Honeyberry problems


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Hello, brand new to this site!
I bought these honeyberry plants early summer and they're not doing too well. they went through a hot summer and I watered them pretty frequently. I'm not sure if I over watered them or underwater. It's clayish soil, a test said 4.3% organic matter, but I couldn't make pottery with it. I put composted cow manure in before I planted them and then a few months later I took out the manure and mixed it with more native soil to see if it was root burn. I haven't watered them much lately since it's not as hot and to test if I was over watering, the soil doesn't and hasn't every felt too dry or too wet. the plants still look the same as a few months ago. it this a fungus, disease, sun burn, over/underwatering, or something I don't know about? There hasn't been any new growth either! They look way worse in real life and seem to be holding on by a thread. can anyone help me please?!?
 

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They need acid soil. Manure may make it too alkaline for them. You could try a fertilizer made for acid loving plants.
 
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Hello, brand new to this site!
I bought these honeyberry plants early summer and they're not doing too well. they went through a hot summer and I watered them pretty frequently. I'm not sure if I over watered them or underwater. It's clayish soil, a test said 4.3% organic matter, but I couldn't make pottery with it. I put composted cow manure in before I planted them and then a few months later I took out the manure and mixed it with more native soil to see if it was root burn. I haven't watered them much lately since it's not as hot and to test if I was over watering, the soil doesn't and hasn't every felt too dry or too wet. the plants still look the same as a few months ago. it this a fungus, disease, sun burn, over/underwatering, or something I don't know about? There hasn't been any new growth either! They look way worse in real life and seem to be holding on by a thread. can anyone help me please?!?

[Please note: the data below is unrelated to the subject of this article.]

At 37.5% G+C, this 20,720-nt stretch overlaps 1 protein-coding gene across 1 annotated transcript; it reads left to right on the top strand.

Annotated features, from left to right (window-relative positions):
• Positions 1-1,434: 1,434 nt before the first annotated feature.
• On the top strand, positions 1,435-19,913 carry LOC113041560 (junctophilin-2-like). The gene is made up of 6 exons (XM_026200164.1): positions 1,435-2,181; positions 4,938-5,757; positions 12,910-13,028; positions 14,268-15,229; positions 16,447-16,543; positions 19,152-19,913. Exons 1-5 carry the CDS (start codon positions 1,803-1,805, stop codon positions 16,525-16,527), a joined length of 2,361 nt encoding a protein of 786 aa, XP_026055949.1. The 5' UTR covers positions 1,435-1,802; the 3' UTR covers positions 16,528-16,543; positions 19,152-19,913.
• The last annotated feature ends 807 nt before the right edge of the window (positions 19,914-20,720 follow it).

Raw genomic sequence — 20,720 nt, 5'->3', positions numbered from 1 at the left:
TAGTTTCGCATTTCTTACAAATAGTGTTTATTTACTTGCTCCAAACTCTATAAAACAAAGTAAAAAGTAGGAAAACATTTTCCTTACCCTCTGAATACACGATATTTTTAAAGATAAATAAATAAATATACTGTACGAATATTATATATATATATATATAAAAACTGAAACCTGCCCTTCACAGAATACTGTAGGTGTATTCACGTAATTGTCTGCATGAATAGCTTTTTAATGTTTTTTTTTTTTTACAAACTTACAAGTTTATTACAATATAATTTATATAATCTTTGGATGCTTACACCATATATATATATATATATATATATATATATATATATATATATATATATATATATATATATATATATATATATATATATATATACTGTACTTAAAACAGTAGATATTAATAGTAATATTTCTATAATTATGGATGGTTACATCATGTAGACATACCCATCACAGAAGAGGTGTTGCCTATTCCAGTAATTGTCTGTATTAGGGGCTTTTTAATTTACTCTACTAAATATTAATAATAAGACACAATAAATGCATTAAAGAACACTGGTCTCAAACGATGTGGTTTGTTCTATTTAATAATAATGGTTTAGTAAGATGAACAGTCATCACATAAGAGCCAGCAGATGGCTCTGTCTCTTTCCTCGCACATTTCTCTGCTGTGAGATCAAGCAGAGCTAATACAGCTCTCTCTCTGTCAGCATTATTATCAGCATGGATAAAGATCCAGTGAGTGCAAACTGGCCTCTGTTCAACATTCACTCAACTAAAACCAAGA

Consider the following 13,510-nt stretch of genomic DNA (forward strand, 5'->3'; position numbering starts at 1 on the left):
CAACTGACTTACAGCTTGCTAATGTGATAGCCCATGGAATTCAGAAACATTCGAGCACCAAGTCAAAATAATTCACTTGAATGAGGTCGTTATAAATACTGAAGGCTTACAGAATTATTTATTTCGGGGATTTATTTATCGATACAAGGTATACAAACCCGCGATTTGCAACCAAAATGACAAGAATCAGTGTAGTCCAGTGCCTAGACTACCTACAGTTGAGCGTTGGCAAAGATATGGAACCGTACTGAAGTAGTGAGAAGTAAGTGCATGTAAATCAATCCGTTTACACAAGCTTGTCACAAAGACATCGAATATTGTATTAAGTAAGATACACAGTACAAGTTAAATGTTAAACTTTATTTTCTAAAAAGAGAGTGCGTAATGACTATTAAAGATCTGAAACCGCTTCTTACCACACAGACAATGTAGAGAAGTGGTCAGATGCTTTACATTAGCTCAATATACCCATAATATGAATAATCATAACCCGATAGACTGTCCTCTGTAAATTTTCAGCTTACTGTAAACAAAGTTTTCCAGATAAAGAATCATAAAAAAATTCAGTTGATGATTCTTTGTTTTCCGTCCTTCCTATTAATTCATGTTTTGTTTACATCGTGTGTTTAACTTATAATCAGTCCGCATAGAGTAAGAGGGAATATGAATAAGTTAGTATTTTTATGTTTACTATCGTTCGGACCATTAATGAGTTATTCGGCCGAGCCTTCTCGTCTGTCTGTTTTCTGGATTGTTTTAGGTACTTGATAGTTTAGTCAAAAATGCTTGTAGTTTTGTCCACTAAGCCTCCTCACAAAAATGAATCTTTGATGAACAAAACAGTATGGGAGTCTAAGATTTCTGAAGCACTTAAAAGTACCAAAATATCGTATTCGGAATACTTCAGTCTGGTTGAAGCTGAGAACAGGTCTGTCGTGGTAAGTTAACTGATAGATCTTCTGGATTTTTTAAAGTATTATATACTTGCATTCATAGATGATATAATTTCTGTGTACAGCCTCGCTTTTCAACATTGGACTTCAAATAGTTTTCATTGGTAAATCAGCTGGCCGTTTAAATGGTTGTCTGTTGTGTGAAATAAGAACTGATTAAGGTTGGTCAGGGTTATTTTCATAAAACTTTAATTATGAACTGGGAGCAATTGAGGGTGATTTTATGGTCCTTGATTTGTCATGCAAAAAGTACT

I am having the same issues; especially noted that there is little new growth and the foliage seems to turn brown and eventually curls up and dries on the stem. I use a 10-10-10 fertilizer (in spring) and have mulched with wood chips. Would also be curious to know if you had any success with your honeyberry plants?
While many can offer a multitude of causes in plant challenges, most come short of giving a specific way of diagnosis of a problem.
Without clear diagnosis, attempts at "treatment" are just taking shots in the dark.
 
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Hello RService, welcome to the Forum.

The original photos show that some of those Honeyberry or Haskap (Lonicera caerulea) had both powdery mildew and sooty mold, but I don't know if that is the case with yours. If you can post your own photos that would help. Powdery mildew and sooty mold usually don't kill a shrub, but they will slow down growth, and will later affect yield. In the case of the original poster (OP), I would have recommended spraying with neem oil and removal the worst infected leaves. In the Fall, all dropped leaves should have been removed far away from the plants and a clean woodchip mulch applied around the shrubs. Actually it would be great if the OP would like to post an update about their honeyberries to tell us how they are doing now.
 
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Here are two views of the same bush.